THE tears of Tom Daley, the withdrawal of Simone Biles from her first gymnastic event, the early exit of Naomi Osaka, who said “I feel like my attitude wasn’t that great because I don’t really know how to cope with that pressure,” the disappointment of Bianca Walkden in the Taekwondo (“I gave my soul”) — competitive sporting events are often emotional affairs, but at this year’s Tokyo Olympics, feelings have seemed rawer. Biles, the exemplar of physical achievement, said after pulling out: “I have to focus on my mental health. I just think mental health is more prevalent in sports right now. We have to protect our minds and our bodies, and not just go out and do what the world wants us to do. . . There were a couple of days when everybody tweets you, and you feel the weight of the world.” She said that she had been helped by other athletes who were now speaking out about their mental struggles. Osaka had pulled out of the French Open earlier in the summer, blaming her mental fragility and stating: “I felt under a great amount of pressure to disclose my symptoms — frankly because the press and the tournament did not believe me.”
One can only marvel at the mental robustness that is needed in a world in which — after a lifetime of gruelling preparation — success or failure, fame or obscurity, can turn on a fractionally substandard instant, or simply the better performance of an opponent. More than 11,000 athletes are trying for 339 sets of medals at this year’s Olympics. The overwhelmingly typical experience of an Olympic athlete, therefore, is to lose — marginally better odds than buying a lottery ticket, but a far worse investment, given how much each athlete puts into the venture. That none the less so many compete suggests that it is not the winning that matters, but the chance to compete. Added to that is the sheer animal thrill of sporting activity, the bolstering support of team mates, and the pride of being selected to represent your country. What makes this a positive-sum game, though, is often the coaching that an athlete receives. The sacrifices that elite sports demand of their participants need to be offset by wise psychological support. No muscle, no organ plays a greater part than the brain.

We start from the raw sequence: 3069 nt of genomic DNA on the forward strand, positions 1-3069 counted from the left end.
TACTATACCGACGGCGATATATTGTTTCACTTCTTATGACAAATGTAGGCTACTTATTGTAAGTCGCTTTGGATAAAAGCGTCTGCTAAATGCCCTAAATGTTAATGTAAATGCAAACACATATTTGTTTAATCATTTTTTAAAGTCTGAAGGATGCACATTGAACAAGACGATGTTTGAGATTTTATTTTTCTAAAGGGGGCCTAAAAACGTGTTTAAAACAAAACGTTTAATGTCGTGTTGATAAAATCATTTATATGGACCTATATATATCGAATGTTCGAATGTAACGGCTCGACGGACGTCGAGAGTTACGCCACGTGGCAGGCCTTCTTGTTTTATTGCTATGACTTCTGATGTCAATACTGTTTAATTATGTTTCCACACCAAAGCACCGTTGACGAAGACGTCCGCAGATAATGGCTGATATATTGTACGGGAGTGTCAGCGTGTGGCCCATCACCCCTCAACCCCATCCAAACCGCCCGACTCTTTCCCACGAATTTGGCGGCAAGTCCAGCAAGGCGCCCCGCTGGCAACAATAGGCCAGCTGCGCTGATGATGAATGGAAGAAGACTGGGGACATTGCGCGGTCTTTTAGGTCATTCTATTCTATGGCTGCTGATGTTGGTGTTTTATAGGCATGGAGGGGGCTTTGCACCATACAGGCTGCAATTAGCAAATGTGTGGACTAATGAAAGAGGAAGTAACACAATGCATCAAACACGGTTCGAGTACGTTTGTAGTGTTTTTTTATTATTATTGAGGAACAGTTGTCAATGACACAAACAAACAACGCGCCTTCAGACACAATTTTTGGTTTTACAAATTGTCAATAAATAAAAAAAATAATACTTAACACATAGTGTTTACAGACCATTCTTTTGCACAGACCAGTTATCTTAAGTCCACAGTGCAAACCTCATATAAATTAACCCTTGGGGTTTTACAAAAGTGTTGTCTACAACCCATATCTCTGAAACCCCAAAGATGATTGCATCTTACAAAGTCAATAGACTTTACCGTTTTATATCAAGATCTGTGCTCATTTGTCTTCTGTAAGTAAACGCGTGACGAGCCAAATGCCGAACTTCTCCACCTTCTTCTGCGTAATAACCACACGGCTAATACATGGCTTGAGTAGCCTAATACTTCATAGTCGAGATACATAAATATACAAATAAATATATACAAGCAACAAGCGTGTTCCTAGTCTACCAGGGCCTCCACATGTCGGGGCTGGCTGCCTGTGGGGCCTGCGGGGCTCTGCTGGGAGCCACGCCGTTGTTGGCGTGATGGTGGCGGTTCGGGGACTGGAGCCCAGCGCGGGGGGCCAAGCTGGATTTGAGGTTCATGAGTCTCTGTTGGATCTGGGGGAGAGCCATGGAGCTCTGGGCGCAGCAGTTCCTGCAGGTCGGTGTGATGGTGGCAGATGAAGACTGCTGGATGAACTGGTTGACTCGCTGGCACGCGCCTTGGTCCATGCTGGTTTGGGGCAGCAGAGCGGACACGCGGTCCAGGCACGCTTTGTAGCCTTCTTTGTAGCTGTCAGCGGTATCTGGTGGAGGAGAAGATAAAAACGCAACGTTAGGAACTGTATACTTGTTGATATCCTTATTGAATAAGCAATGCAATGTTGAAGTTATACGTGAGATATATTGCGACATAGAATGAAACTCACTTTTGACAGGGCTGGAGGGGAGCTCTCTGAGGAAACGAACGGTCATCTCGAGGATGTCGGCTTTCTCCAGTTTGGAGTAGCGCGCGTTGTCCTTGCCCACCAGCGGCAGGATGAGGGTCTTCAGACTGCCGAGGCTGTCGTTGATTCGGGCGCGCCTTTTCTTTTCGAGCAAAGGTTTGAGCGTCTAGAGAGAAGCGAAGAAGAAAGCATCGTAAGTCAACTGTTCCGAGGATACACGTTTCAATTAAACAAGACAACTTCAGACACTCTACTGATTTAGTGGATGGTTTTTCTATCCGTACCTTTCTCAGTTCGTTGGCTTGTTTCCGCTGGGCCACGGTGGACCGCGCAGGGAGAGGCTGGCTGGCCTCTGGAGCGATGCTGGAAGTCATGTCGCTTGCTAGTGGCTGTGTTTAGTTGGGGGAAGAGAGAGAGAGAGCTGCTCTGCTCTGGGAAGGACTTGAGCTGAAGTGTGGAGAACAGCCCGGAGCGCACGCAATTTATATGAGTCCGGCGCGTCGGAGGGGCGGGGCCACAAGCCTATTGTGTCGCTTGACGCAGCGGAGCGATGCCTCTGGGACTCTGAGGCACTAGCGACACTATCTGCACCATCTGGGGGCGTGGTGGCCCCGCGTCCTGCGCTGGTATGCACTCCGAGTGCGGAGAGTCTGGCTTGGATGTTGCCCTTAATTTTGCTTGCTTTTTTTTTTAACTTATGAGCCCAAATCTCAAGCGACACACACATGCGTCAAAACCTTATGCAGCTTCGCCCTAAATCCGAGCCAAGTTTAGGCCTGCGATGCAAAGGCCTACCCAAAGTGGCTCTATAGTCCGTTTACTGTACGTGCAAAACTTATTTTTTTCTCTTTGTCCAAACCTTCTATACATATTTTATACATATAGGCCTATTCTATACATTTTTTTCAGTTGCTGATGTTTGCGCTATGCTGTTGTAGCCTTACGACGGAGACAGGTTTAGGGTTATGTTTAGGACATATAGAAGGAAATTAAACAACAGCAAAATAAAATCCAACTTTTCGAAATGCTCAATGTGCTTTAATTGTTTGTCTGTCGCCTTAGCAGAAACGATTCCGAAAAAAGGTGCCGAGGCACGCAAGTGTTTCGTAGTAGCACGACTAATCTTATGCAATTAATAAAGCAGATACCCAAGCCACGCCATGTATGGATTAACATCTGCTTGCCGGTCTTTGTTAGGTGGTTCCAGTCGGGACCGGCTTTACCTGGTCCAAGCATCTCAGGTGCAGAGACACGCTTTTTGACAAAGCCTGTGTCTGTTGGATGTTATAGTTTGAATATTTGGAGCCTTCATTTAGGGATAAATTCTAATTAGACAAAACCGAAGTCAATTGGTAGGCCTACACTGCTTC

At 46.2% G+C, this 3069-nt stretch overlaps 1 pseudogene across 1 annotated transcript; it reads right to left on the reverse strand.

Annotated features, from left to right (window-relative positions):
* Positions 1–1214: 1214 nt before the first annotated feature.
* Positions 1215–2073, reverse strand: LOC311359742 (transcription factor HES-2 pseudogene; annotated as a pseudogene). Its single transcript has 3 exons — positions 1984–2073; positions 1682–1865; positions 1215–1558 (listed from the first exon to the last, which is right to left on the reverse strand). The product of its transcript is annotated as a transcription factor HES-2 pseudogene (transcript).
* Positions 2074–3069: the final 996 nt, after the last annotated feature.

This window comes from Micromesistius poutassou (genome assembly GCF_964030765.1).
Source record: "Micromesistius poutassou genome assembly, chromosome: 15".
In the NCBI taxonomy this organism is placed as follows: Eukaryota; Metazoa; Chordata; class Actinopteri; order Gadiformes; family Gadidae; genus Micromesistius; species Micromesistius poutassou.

FOR once, we will hold off our customary gripes about how much earlier Christmas celebrations start each year. Dunstable Priory held its Christmas Day service last Sunday, 25 July. It was late, not early, having been postponed for seven months because of the pandemic. We approve of the singing of carols and the eating of mince pies, though the visit of Father Christmas strikes us as inauthentic. As every reader of Raymond Briggs knows, Father Christmas goes on blooming holiday at this time of year.